One of my favorite bloggers, JP Boodhoo, has a little saying he puts at the end of every post:
Develop with passion!
I’ve only met JP once, and it was quite obvious from that meeting that passion is somewhat of a mantra for him. It’s also something the best career counselor offered me years ago: “Find what you’re passionate about, and do that”. When it comes to passion and programming professionally, I’ve seen two types of passion:
- Passion for the craft
- Passion for the domain
I’ve met far too many programmers that have passion, but only for the craft. When the business would ask for some feature, their passion would lead to a technically interesting solution, but one that may or may not have solved the original problem. This could be solved with deeper analysis of course, but what would lead that developer towards deeper analysis? What motivates them to do so? If all the developer is looking for is technical success, they will only reluctantly care about the domain problem, and only enough to get back to the technical problems.
We’ve all been guilty of this at one time or another. Twisting requirements, hedging estimates to make a fun technical solution turn into a no-brainer business decision. We’re doing a great disservice to our employers with these actions. I believe this strong motivation comes from a lack of passion for the domain.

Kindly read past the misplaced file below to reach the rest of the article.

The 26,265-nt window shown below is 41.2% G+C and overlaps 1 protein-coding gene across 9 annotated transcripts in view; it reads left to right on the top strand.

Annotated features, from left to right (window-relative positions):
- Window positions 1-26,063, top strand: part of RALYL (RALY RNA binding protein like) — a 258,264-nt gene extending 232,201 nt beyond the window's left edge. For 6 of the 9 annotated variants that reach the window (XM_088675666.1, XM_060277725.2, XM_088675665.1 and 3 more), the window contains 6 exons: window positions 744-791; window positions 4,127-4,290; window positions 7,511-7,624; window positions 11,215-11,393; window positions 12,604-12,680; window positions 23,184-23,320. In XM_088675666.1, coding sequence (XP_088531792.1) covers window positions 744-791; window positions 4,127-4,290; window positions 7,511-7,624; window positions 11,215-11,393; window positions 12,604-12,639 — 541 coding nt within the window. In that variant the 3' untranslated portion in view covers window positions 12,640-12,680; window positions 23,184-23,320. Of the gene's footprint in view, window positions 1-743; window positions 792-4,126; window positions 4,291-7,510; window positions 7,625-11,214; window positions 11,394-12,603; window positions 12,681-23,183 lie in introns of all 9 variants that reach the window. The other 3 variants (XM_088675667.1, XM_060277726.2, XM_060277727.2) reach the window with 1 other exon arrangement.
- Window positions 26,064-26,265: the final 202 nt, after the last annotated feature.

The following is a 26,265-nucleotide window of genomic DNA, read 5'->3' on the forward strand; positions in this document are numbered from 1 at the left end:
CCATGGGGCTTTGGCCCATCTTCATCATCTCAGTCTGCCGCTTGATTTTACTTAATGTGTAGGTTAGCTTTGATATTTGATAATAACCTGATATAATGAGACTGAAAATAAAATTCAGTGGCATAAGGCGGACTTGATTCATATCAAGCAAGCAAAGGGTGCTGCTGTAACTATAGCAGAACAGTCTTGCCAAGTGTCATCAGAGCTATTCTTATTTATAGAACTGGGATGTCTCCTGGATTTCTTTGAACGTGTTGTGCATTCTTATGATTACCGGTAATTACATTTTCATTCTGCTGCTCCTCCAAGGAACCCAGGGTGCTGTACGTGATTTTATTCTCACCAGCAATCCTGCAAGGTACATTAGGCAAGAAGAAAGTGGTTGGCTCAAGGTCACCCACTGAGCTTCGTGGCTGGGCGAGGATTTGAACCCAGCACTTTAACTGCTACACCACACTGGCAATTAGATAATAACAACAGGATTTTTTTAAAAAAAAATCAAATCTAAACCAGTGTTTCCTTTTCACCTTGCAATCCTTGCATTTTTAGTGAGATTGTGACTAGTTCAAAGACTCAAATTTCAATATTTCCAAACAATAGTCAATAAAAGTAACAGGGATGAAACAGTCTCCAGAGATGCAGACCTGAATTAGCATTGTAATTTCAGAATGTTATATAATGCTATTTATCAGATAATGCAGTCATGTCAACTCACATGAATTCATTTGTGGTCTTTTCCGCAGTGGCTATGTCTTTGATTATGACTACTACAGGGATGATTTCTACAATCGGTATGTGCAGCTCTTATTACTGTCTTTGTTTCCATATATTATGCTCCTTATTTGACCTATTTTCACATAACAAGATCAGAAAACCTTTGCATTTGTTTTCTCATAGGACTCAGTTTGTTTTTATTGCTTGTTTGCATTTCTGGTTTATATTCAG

One pattern I’ve started to notice lately is that continued success requires passion. Without passion comes little sustained success. Short-term success may come by accident, but it’s far easier to be unlucky in success than it is lucky.
When we apply our passion, we can’t put all of our eggs in the technical basket. Domain-driven design talks quite a bit about the Ubiquitous Language, and how it is important for developers and domain experts to share the same language. This language needs to come from the domain, not technical patterns and such. Without passion for the domain, our organization will never achieve complete success.
When we’re in conversations with the business analysts about specific stories, working through the motivation behind the story, passion for the domain creates a two-way conversation. Otherwise, it’s two people speaking different languages, trying and failing to translate in and out of technical mumbo-jumbo. “So you want to use an ESB for that?” “All I want is to not have to work these orders manually” “So you want an ERP system?” “What?”
Eventually the business analyst caves to technical demands, hoping that they solve the business problem at hand. Since they aren’t the technical expert, the BA puts their trust in the developer. Without passion for the domain, their trust is truly misplaced.
I truly believe it is a developer’s job to bridge the gap between technology and business. Success in bridging this gap requires both passion for the craft and passion for the domain.